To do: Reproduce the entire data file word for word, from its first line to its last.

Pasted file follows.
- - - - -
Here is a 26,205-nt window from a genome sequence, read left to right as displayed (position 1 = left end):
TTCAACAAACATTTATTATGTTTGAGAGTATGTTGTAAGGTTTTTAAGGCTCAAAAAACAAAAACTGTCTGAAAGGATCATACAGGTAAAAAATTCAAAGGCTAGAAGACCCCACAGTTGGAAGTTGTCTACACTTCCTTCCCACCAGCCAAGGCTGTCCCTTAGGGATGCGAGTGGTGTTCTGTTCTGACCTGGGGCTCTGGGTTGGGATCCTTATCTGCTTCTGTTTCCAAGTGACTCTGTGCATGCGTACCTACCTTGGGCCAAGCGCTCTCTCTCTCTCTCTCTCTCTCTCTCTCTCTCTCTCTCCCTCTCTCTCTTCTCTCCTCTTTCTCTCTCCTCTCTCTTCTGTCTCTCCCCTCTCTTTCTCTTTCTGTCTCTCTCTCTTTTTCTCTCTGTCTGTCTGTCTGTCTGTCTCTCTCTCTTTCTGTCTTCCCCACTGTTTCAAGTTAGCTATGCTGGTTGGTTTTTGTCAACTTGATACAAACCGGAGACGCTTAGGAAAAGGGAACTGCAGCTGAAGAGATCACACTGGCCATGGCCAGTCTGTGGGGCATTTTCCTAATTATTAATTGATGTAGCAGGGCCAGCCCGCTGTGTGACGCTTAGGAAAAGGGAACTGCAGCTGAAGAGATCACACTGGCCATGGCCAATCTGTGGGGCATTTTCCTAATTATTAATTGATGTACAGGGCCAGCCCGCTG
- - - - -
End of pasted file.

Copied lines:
Here is a 26,205-nt window from a genome sequence, read left to right as displayed (position 1 = left end):
TTCAACAAACATTTATTATGTTTGAGAGTATGTTGTAAGGTTTTTAAGGCTCAAAAAACAAAAACTGTCTGAAAGGATCATACAGGTAAAAAATTCAAAGGCTAGAAGACCCCACAGTTGGAAGTTGTCTACACTTCCTTCCCACCAGCCAAGGCTGTCCCTTAGGGATGCGAGTGGTGTTCTGTTCTGACCTGGGGCTCTGGGTTGGGATCCTTATCTGCTTCTGTTTCCAAGTGACTCTGTGCATGCGTACCTACCTTGGGCCAAGCGCTCTCTCTCTCTCTCTCTCTCTCTCTCTCTCTCTCTCTCCCTCTCTCTCTTCTCTCCTCTTTCTCTCTCCTCTCTCTTCTGTCTCTCCCCTCTCTTTCTCTTTCTGTCTCTCTCTCTTTTTCTCTCTGTCTGTCTGTCTGTCTGTCTCTCTCTCTTTCTGTCTTCCCCACTGTTTCAAGTTAGCTATGCTGGTTGGTTTTTGTCAACTTGATACAAACCGGAGACGCTTAGGAAAAGGGAACTGCAGCTGAAGAGATCACACTGGCCATGGCCAGTCTGTGGGGCATTTTCCTAATTATTAATTGATGTAGCAGGGCCAGCCCGCTGTGTGACGCTTAGGAAAAGGGAACTGCAGCTGAAGAGATCACACTGGCCATGGCCAATCTGTGGGGCATTTTCCTAATTATTAATTGATGTACAGGGCCAGCCCGCTG